Progressive Era: 1890–1920s: Immigration Period of Restrictions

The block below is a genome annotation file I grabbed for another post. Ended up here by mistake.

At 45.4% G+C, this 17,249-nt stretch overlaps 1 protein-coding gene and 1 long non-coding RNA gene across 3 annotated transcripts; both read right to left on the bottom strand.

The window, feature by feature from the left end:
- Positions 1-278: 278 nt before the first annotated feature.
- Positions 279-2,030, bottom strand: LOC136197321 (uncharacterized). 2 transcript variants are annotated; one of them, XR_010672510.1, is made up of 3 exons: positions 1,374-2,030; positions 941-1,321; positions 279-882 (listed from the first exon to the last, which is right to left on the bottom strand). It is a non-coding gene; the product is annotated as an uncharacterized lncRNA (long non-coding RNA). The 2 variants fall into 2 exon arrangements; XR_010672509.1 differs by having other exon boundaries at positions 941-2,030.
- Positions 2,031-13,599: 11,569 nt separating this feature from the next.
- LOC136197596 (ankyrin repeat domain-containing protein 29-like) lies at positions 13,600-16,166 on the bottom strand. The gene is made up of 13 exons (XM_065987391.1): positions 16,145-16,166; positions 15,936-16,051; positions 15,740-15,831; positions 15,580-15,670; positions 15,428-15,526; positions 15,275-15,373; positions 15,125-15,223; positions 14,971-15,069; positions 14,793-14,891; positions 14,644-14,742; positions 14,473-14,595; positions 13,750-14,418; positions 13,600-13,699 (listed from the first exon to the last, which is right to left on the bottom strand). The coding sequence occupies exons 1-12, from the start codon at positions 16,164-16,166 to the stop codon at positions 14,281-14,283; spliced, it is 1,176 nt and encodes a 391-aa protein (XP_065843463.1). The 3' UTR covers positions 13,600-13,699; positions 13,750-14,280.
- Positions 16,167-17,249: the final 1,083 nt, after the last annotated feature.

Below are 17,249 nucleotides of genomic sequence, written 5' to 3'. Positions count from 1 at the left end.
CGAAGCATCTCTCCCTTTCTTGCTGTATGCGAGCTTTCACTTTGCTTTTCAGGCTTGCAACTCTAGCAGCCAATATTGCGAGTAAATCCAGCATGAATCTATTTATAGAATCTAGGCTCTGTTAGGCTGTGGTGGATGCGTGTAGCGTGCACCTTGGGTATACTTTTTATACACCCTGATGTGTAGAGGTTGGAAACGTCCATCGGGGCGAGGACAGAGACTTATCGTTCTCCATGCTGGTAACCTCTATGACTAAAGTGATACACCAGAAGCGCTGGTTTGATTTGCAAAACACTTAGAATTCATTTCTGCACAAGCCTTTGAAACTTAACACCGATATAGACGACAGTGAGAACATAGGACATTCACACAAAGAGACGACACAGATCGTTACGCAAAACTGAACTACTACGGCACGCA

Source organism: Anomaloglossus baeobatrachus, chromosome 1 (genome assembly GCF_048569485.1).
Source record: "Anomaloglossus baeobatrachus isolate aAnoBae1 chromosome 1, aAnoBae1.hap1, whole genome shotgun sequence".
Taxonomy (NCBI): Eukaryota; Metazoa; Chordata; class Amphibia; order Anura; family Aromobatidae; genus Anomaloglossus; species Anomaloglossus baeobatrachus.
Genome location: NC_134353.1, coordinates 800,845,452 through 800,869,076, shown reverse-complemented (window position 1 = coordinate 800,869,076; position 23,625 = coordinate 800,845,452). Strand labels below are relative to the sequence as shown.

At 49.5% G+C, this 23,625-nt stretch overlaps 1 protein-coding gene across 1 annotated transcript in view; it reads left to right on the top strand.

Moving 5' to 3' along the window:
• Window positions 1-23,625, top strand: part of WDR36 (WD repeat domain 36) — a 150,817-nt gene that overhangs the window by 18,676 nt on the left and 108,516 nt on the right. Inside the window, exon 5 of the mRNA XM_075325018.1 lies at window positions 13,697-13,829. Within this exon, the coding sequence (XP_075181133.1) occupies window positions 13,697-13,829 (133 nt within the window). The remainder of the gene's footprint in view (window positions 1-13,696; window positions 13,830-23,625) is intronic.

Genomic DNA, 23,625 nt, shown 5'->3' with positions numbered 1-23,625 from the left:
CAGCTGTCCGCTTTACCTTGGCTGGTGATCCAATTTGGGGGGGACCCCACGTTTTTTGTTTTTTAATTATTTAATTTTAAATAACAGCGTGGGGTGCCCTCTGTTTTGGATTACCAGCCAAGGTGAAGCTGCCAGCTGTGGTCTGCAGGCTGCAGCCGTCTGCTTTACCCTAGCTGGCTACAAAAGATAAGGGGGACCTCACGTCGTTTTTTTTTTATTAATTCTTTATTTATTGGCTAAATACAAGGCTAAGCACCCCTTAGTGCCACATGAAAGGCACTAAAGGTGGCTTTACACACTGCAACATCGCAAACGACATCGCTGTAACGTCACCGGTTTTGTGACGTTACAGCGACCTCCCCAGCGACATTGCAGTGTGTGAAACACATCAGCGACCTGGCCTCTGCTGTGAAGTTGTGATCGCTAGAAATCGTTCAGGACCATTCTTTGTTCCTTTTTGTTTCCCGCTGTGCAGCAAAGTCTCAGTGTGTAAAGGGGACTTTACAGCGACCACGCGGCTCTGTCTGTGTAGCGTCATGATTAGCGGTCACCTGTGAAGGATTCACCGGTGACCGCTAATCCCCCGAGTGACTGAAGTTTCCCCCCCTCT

This photograph shows Chinese individuals walking across a street in pre-fire Chinatown, San Francisco, prior to the 1906 earthquake and fire. Chinese immigration to the west coast of the United States in the late 1840s increased following the defeat of China by Britain in the first Opium War and the discovery of gold in California. As the American economy weakened during the second half of the century, the Chinese labor force was seen as a threat to mainstream society. Racial discrimination and repressive legislation drove the Chinese from the gold mines to the sanctuary of neighborhoods that became known as Chinatowns.